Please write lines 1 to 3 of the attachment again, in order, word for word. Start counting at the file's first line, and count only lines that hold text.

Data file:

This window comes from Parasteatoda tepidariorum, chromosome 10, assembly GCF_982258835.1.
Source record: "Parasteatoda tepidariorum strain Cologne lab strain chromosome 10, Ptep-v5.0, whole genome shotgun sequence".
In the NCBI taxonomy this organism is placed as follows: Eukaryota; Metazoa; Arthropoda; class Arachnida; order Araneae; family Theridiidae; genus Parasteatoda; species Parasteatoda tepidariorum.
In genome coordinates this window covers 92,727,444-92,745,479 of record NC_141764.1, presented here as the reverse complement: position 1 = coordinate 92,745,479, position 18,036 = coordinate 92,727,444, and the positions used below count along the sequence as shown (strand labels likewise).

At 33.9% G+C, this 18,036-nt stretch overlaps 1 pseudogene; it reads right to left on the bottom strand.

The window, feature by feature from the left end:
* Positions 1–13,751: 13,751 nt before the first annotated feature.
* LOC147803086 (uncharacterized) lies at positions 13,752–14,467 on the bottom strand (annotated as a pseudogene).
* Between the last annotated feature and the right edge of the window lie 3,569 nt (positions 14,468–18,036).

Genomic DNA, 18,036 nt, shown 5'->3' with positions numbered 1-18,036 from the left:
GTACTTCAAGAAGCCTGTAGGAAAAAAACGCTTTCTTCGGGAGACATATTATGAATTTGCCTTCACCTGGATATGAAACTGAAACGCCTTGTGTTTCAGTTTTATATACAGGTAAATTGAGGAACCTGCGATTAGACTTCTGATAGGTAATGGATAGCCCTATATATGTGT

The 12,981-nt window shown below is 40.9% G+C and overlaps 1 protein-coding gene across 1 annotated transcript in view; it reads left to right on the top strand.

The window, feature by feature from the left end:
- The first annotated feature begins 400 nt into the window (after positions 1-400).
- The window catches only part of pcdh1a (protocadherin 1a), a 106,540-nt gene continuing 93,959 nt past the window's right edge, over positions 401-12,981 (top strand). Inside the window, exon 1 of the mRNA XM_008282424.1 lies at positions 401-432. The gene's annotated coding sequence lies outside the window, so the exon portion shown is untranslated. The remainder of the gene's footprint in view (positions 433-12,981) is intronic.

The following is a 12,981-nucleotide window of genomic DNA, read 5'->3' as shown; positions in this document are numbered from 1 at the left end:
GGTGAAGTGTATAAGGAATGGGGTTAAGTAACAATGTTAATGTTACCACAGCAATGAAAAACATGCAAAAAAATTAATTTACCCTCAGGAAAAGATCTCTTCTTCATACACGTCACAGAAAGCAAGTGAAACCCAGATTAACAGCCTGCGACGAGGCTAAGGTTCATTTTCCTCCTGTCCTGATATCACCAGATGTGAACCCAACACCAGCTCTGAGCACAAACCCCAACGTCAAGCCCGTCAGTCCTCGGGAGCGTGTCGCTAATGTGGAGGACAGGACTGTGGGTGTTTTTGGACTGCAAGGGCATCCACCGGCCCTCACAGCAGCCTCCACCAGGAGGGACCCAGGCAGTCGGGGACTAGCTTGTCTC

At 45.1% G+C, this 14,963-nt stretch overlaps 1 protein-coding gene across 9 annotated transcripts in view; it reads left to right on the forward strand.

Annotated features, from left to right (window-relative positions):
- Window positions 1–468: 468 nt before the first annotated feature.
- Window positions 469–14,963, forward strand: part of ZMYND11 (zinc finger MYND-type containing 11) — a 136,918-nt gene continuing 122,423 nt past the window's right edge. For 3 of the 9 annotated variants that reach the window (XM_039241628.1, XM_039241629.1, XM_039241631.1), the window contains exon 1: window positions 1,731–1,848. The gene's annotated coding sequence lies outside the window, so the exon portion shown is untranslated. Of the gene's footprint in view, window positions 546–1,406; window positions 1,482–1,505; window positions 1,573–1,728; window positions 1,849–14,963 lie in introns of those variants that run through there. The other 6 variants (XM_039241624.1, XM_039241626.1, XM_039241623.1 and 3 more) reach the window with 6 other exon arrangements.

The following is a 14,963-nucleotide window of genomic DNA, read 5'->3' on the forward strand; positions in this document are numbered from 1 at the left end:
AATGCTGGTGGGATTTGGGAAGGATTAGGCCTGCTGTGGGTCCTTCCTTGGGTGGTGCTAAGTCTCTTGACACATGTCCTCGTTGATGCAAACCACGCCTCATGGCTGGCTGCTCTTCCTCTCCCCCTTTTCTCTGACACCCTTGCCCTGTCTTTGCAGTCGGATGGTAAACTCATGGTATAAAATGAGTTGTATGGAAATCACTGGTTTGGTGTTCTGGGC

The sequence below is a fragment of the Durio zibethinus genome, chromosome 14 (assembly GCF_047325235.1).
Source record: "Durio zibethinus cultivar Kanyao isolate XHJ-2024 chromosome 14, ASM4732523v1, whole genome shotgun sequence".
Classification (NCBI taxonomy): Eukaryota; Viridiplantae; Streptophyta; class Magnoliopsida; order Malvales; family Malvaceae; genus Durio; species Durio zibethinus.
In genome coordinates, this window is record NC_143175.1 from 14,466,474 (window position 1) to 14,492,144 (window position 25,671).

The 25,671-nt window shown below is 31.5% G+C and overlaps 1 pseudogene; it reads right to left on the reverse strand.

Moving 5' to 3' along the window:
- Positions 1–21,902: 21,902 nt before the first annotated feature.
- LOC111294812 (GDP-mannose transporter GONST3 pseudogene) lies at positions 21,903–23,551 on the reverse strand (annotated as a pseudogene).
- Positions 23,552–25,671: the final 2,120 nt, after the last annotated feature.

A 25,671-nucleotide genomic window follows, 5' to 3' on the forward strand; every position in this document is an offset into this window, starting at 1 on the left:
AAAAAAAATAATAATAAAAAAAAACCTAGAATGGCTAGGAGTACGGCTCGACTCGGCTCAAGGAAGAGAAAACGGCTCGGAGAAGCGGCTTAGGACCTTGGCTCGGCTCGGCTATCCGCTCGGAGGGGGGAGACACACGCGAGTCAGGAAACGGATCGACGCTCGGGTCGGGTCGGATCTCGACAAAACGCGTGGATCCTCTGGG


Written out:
This window comes from Parasteatoda tepidariorum, chromosome 10, assembly GCF_982258835.1.
Source record: "Parasteatoda tepidariorum strain Cologne lab strain chromosome 10, Ptep-v5.0, whole genome shotgun sequence".
In the NCBI taxonomy this organism is placed as follows: Eukaryota; Metazoa; Arthropoda; class Arachnida; order Araneae; family Theridiidae; genus Parasteatoda; species Parasteatoda tepidariorum.